The secret of discovering one’s destiny is to believe that God wants you to do something. Now what God wants you to do may not be what you would like to do. Our destiny more often, is fashioned out of doing what we feel God wants more than what we want. I think of a young seminary graduate who received a call to his first church. It was more of a disappointment than anything else. He didn’t want to have to go where he was being called. He groused and grumbled. A fellow student actually saved the day when, in an effort to help, he said to the upset student: “You know the world is a better place because Michaelangelo didn’t say, ‘I don’t do ceilings’”. Stop and think about that. From the very beginning pages of the Bible, clear to the end we have one story after another of men, women, young people, and even children who are led by the fire burning in their souls. They were willing to do what God wanted them to do- even though they may have wanted to do something else themselves. This world is a better place because Moses didn’t say: “I don’t do rivers.” Noah didn’t say: “I don’t do arks.” Jeremiah didn’t say: “I don’t do weeping.” Amos didn’t say: “I don’t do speeches.” Ruth didn’t say: “I don’t do mothers-in-law.” David didn’t say: “I don’t do giants.” Peter didn’t say: “I don’t do Gentiles.” Mary didn’t say: “I don’t do virgin births.” Mary Magdalene didn’t say: “I don’t do feet.” John the Baptist didn’t say: “I don’t do deserts.” Paul didn’t say: “I don’t do prisons.” Jesus didn’t say: “ I don’t do crosses.”
Well, what did Jesus say? “This is the reason that I have come to this hour.” Jesus would not say: “Father, save me from this hour.” He said: “This is the reason I have come to this hour.” Jesus did not choose the task. God chose it for Him. But Jesus gave Himself to fulfilling God’s purpose in His life. The challenge is the same for us. When we give ourselves to fulfilling God’s purpose in our lives, then we achieve the assurance of destiny.
I want to close this morning by telling you about a man who discovered his divine destiny. His name was William McLaughlin. He was a law student at the University of Chicago. One Saturday, Will McLaughlin was visiting his uncle, Frank Gonzales, who was the minister of the First Congregational Church of Chicago. The congregation had outgrown the church and they were building a new one. Arrangements had been made for them to hold their Easter services in the newly-opened theater which boasted of having the largest seating capacity in the country. On the day before Easter, Will McLaughlin contacted his uncle and asked him what his sermon was going to be on the next morning- Easter Sunday. His uncle said: “I have chosen my text from the Gospel of John where Jesus said, ‘for this I was born and for this I have come into the world.’” Will McLaughlin said that he would look forward to hearing that sermon the next day. On Easter morning when Will McLaughlin arrived at the theater, he found it engulfed in flames. This was in the days before inspections were required, and consequently, the congregation was allowed to use the building before the fire escapes had been installed. Will McLaughlin immediately climbed two flights of stairs through flames in order to try to reach a group of people who were trapped in the balcony. He found a plank and pushed it across the alley to the window ledge of a neighboring building and proceeded then to help people across that rather flimsy bridge to safety. However, by the time Will McLaughlin was ready to cross, the plank had burned enough so that it gave way under his weight and he plunged far down to the pavement below. As the emergency medical personnel placed him on a stretcher preparing to carry him to the hospital, Will McLaughlin’s uncle, Frank Gonzales, was summoned. When he arrived, Will looked up and said: “Uncle Frank, I’ve been thinking about your sermon for Easter Sunday. Maybe the text fits me: ‘For this is why I was born and for this I have come into the world.’” Well, we may not all have that same high calling, but each of us can try to determine what it is that God is calling us to do right now. When you discover what it is, you also discover that your life has direction and that you do make a difference. But most of all, when you discover what it is that God is calling you to do, you discover your divine destiny.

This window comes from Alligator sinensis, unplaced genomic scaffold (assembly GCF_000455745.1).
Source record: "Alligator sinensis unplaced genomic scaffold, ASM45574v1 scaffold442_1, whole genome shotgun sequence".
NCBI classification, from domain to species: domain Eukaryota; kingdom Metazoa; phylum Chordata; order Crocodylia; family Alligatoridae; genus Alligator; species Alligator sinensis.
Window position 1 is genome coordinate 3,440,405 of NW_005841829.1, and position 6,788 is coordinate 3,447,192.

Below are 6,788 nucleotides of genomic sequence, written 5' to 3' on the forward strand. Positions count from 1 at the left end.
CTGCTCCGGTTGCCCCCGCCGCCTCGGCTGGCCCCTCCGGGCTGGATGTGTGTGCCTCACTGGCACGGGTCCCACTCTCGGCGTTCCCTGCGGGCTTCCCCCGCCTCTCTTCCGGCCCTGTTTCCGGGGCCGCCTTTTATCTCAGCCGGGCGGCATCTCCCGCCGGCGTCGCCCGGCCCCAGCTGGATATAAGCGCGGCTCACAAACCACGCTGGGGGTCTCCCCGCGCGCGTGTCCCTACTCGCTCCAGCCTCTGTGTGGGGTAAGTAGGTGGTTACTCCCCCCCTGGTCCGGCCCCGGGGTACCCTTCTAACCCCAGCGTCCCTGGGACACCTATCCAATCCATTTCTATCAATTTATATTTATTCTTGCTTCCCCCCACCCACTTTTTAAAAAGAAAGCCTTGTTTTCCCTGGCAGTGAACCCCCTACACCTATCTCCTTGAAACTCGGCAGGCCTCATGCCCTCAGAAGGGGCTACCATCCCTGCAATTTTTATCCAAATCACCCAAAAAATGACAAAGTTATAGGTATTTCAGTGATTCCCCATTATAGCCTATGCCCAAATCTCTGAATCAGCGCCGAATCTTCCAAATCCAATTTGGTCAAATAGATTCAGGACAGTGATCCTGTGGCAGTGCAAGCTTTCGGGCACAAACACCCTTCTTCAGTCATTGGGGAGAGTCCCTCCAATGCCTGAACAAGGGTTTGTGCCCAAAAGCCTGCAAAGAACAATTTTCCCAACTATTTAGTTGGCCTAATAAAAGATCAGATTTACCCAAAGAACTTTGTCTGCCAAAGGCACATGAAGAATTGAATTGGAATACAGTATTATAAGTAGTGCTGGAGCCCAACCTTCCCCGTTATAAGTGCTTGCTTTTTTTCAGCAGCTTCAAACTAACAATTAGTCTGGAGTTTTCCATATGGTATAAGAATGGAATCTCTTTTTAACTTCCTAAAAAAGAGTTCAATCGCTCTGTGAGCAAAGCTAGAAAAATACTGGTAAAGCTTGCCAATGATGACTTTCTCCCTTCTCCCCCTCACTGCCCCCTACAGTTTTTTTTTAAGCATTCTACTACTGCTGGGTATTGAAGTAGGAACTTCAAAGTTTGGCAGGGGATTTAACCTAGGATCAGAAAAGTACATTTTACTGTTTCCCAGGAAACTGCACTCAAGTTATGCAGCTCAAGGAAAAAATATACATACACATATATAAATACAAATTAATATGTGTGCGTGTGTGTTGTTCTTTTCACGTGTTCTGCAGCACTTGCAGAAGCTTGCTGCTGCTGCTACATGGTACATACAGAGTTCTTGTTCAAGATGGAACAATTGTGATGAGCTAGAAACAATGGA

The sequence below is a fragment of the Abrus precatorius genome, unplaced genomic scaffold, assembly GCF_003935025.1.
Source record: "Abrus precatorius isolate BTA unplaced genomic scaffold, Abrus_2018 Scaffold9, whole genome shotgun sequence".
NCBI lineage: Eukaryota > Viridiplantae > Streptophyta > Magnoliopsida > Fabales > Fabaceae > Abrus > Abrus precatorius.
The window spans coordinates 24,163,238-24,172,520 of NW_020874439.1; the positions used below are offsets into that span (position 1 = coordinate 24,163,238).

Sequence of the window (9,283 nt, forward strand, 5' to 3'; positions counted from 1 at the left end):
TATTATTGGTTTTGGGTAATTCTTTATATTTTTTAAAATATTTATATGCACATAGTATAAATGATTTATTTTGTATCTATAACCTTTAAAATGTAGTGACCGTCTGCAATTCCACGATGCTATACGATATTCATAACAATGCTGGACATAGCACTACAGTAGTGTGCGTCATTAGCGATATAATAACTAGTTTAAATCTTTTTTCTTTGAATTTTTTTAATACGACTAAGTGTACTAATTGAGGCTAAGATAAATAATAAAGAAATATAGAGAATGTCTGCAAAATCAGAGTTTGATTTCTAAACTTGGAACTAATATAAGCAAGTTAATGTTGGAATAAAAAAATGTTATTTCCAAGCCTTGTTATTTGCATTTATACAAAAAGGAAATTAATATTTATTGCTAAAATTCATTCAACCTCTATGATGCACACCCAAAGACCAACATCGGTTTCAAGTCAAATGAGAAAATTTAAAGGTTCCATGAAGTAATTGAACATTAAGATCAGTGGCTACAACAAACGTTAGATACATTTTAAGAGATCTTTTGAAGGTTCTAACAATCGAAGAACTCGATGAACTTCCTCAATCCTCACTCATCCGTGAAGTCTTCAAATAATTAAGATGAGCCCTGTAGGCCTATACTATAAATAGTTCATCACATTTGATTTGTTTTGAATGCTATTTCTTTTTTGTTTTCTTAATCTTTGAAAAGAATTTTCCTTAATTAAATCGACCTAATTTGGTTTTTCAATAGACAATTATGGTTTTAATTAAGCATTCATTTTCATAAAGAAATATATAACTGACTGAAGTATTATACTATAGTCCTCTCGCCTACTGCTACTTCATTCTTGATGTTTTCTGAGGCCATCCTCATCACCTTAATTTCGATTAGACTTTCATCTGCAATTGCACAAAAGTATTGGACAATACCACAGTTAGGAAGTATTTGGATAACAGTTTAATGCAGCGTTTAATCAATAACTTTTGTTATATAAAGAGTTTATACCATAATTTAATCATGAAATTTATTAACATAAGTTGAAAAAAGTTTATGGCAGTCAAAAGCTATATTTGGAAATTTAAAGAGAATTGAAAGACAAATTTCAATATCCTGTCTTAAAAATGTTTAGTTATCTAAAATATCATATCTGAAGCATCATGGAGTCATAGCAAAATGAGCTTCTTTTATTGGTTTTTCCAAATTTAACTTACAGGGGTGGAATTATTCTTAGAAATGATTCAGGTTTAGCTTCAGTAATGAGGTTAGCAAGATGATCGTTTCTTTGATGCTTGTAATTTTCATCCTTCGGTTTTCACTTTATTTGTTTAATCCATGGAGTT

You begin to realize, like Jesus, you are heaven-bound.